Orange Spiced Cloudberry Galette

This was a big day for me.  Why?  Today, I ran my first 10km race.  In fact, today I ran 10km for the first time ever.

Well, actually, I probably should clarify that statement.  When I say run, I in fact mean a jog-so-slow-you-inevitably-have-people-constantly-passing-you.  And when I say jog, I mean my level of exertion when not taking absolute and complete advantage of a well-deserved rest every now and again at water stops along the way.

During my race, I tried to keep my mind distracted.  Once I start thinking about what I am actually doing, the game is up.  Not surprisingly, I thought about baking.  I pondered that I would prefer to be making pâte feuilletée for six hours, rather than run for just over an hour.  I then also thought about my outstanding pastry for the month.  Pâte brisée.  More specifically, I was creating these mini galettes in my mind.

Recently, I found some cloudberry jam.  My first experience of cloudberry was last year, in Finland.  I sampled cloudberry ice-cream – a popular local favourite – and instantly loved the unique flavour.  The orange coloured berry has a distinct tartness, and paired so well with creamy vanilla ice cream.  In Finland, they often eat cloudberry with Leipäjuusto, a squeaky cheese similar to haloumi.  With this in mind, I was originally planning of complementing the cloudberry jam with ricotta, in a similar manner to a crostata di ricotta e marmellata (jam and ricotta tart).

But then I remembered the recipe for Orange-Spiced Pâte Brisée in Sherry Yard’s The Secrets of Baking.  The idea of a spiced pastry that could carry the flavour of a seasonal fruit (Sherry’s recommendation), ultimately won me over.  This simple combination ended up as my must try for the cloudberry jam.

I was happy I kept it straightforward.  In fact, it was quite fortuitous – given the exertion of the day – that the simplest pastry and dessert brought my pastry month to an end.

I made half the recipe to produce four 10cm (2.5 in) galettes.  To increase the Scandinavian twist, I also substituted ground cardamom for the recommended ground ginger.

The result?  Simple but delicious.  The cloudberry jam was sweet, but still permeated strong tart overtones.  With minimal sugar and a strong spice in the pâte brisée, the pastry balanced the jam filling perfectly.  I will definitely make this quick and easy pastry again to pair with a multitude of fresh fruits and other mouth-watering jams!

{ Orange-Spiced Cloudberry Galettes }
Pastry adapted from Sherry Yard

* Ingredients *
250g or 2 sticks of cold unsalted butter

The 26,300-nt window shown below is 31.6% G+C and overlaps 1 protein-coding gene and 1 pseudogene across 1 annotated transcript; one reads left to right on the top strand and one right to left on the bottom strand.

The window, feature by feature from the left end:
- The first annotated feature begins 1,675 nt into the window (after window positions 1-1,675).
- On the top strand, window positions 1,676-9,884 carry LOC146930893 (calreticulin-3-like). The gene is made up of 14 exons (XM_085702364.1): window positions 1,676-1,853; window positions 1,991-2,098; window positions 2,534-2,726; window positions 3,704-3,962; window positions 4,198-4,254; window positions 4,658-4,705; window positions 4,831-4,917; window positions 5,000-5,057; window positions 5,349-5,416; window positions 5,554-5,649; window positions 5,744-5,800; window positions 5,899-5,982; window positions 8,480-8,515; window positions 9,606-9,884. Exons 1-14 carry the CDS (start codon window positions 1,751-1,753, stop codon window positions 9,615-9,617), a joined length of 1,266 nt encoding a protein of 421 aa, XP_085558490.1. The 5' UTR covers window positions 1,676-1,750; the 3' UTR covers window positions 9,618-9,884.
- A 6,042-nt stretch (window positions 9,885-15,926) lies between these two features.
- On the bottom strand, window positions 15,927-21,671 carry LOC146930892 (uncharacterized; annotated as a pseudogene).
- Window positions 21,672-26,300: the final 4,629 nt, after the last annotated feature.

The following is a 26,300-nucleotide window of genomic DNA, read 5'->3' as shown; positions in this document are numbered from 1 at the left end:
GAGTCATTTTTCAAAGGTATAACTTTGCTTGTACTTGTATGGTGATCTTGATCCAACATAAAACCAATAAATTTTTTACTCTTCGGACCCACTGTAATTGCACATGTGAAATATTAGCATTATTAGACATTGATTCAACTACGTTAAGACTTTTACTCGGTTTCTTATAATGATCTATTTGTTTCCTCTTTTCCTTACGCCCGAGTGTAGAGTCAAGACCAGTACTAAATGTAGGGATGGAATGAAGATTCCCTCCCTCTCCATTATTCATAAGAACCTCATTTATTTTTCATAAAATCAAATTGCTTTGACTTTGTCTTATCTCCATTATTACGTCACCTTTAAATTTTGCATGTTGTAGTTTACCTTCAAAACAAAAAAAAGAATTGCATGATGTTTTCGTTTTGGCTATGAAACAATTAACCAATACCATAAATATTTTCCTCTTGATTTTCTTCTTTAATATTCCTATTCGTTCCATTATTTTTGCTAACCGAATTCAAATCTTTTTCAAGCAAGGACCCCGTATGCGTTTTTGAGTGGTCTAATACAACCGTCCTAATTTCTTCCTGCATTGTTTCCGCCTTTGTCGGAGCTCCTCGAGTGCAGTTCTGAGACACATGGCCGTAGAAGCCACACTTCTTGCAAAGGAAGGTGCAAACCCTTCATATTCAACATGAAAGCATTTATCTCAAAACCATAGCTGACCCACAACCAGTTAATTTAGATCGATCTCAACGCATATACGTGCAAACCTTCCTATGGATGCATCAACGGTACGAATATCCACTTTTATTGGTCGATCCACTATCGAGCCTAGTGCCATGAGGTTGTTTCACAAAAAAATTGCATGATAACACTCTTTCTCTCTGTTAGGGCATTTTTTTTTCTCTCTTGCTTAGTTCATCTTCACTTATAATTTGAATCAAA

2 ½ cups all-purpose flour
¼ cup sugar
2 teaspoons ground cinnamon
2 teaspoons ground cardamom
¼ teaspoon salt
¼ cup cold water
3 tablespoons fresh orange juice
1 large egg, at room temperature

* Directions *
Cut the butter into pieces and place in the freezer for 15 minutes.  Sift together the flour, sugar, spices and salt into a bowl of a mixer fitted with the paddle attachment.  Add the frozen butter.  Mix on low speed for 2 minutes.  Stop the machine and by hand pinch flat any large pieces of butter that remain.  Whisk together the water, juice and egg in a small bowl.  Turn the mixer on low speed and add the liquid all at once. Mix just until the dough comes together, about 15 seconds.  The dough should be tacky but not sticky.  Remove the dough from the bowl and wrap in plastic film.  Chill for at least 1 hour.  Divide the dough into 8 equal pieces.  Quickly roll out each piece into 15cm (6 in) circles.  Chill again for 30 minutes.  Preheat the oven to 200C (400F).  In the centre of the dough, place the jam of your choice.  Fold up 2cm (about 1 inch) around the edge and pinch gently to adhere the folds.  Brush with egg and sprinkle with sugar.  Baked for 30 minutes.

Makes eight 10cm (2.5 in) galettes

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Chocolate Eclairs

I admit this is a very obvious choice.  When you mention pâte à choux, who would not immediately think of chocolate éclairs?  So, perhaps I am predictable.  But at least I baked something delicious, yes?

Admittedly, this is not the first time I have made pâte à choux.  Earlier in the year I made a quick batch of profiteroles – inspired after a pastry class with the head pastry chef at E’cco Bistro.  I promised myself that my next batch of pâte à choux would deliver me some tasty éclairs.  So here we are.

I used a vanilla pastry cream filling for the éclairs, and a simple ganache for the glaze.  For both the éclairs (and the profiteroles previously), I did not end up with a neat glaze finish.  I remember the beautifully smooth finish on the éclairs at Fauchon in Paris – and long to replicate that slick look!

Anyway, glaze neat or messy, these éclairs were delicious – even if they were predictable.

{ Pâte à choux } adapted from Sherry Yard

* Ingredients *
¼ cup water
¼ cup milk
45g butter, at room temperature, cubed
½ cup plain flour, sifted
2-3 eggs, at room temperature

* Directions *
Place water, milk and butter in a saucepan over medium heat. Cook, stirring, for 3-4 minutes or until butter melts and mixture just comes to the boil. Add all the flour to the butter mixture at once and use a wooden spoon to beat until well combined. Place over low heat and cook, stirring, for at least 4 minutes or until the mixture forms a mashed potato like appearance.  Remove from the heat.